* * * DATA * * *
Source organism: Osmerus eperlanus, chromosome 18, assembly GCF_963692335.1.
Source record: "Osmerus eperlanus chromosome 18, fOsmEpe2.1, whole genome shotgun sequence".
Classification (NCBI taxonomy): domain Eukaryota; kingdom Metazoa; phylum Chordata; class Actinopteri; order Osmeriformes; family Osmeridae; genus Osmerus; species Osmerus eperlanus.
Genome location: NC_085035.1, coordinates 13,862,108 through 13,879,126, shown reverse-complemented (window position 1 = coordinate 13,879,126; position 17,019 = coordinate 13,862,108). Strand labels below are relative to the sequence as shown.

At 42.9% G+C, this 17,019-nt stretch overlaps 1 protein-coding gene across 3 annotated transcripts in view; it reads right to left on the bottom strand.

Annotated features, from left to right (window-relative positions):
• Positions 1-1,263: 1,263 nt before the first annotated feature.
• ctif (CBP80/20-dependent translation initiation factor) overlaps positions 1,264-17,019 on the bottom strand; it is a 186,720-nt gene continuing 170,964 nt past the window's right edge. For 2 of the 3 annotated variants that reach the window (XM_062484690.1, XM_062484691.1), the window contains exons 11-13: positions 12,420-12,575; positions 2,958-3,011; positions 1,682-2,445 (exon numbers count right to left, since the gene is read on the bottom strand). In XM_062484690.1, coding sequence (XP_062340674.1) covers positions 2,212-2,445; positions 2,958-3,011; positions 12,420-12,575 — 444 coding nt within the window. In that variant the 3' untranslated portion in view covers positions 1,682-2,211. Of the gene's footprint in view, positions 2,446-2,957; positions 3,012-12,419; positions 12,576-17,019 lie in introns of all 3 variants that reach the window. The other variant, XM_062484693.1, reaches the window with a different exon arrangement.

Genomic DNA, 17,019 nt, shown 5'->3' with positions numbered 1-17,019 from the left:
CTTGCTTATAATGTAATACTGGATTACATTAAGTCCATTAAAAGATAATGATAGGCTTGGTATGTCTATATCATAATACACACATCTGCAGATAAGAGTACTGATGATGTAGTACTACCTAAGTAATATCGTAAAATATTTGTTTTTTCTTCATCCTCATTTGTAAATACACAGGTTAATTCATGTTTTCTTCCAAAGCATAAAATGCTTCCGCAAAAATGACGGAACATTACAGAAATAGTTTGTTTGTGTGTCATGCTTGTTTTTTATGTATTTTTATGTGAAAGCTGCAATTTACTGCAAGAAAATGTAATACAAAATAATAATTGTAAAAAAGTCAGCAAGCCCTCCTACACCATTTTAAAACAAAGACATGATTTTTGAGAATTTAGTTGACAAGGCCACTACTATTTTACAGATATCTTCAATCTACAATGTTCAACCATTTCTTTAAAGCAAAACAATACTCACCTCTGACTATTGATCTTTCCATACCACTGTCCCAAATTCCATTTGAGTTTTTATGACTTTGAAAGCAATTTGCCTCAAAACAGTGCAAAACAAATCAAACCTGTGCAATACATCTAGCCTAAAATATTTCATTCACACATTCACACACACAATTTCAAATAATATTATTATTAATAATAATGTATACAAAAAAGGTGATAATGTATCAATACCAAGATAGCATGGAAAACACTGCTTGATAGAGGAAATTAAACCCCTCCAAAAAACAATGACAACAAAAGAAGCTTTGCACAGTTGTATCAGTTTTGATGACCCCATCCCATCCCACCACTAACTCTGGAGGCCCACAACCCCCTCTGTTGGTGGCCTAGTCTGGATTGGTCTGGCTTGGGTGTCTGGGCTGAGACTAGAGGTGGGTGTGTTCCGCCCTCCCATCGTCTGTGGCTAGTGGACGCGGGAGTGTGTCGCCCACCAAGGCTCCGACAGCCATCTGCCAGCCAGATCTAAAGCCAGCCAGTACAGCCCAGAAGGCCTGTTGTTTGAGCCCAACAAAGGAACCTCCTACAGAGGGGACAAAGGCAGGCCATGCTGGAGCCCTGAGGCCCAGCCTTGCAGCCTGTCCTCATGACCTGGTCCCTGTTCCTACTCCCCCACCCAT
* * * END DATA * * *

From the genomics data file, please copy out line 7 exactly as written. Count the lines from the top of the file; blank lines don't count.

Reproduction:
• Positions 1-1,263: 1,263 nt before the first annotated feature.